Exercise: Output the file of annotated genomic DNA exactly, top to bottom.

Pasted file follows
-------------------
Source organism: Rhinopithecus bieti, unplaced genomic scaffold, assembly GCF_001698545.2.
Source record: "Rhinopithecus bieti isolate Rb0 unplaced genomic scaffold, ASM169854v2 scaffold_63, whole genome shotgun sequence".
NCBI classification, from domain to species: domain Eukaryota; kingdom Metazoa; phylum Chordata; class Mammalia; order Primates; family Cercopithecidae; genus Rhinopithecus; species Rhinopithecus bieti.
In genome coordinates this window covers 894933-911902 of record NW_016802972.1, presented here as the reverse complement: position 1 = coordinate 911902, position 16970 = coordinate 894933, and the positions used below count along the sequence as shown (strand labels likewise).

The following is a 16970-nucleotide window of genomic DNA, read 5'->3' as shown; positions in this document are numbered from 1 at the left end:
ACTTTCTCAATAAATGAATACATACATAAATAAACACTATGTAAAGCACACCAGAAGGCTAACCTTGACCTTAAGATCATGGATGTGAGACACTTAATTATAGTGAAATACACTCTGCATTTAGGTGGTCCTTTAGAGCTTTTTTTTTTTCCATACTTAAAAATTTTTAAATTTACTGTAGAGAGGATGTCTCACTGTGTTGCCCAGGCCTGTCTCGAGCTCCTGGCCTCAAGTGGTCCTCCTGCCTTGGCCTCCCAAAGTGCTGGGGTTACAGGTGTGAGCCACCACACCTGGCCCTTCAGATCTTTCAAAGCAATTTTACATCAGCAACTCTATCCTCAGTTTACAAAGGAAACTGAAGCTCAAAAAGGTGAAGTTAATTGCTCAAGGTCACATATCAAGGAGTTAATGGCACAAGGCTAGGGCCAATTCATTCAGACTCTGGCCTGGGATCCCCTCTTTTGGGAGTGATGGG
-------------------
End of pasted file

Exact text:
Source organism: Rhinopithecus bieti, unplaced genomic scaffold, assembly GCF_001698545.2.
Source record: "Rhinopithecus bieti isolate Rb0 unplaced genomic scaffold, ASM169854v2 scaffold_63, whole genome shotgun sequence".
NCBI classification, from domain to species: domain Eukaryota; kingdom Metazoa; phylum Chordata; class Mammalia; order Primates; family Cercopithecidae; genus Rhinopithecus; species Rhinopithecus bieti.
In genome coordinates this window covers 894933-911902 of record NW_016802972.1, presented here as the reverse complement: position 1 = coordinate 911902, position 16970 = coordinate 894933, and the positions used below count along the sequence as shown (strand labels likewise).

The following is a 16970-nucleotide window of genomic DNA, read 5'->3' as shown; positions in this document are numbered from 1 at the left end:
ACTTTCTCAATAAATGAATACATACATAAATAAACACTATGTAAAGCACACCAGAAGGCTAACCTTGACCTTAAGATCATGGATGTGAGACACTTAATTATAGTGAAATACACTCTGCATTTAGGTGGTCCTTTAGAGCTTTTTTTTTTTCCATACTTAAAAATTTTTAAATTTACTGTAGAGAGGATGTCTCACTGTGTTGCCCAGGCCTGTCTCGAGCTCCTGGCCTCAAGTGGTCCTCCTGCCTTGGCCTCCCAAAGTGCTGGGGTTACAGGTGTGAGCCACCACACCTGGCCCTTCAGATCTTTCAAAGCAATTTTACATCAGCAACTCTATCCTCAGTTTACAAAGGAAACTGAAGCTCAAAAAGGTGAAGTTAATTGCTCAAGGTCACATATCAAGGAGTTAATGGCACAAGGCTAGGGCCAATTCATTCAGACTCTGGCCTGGGATCCCCTCTTTTGGGAGTGATGGG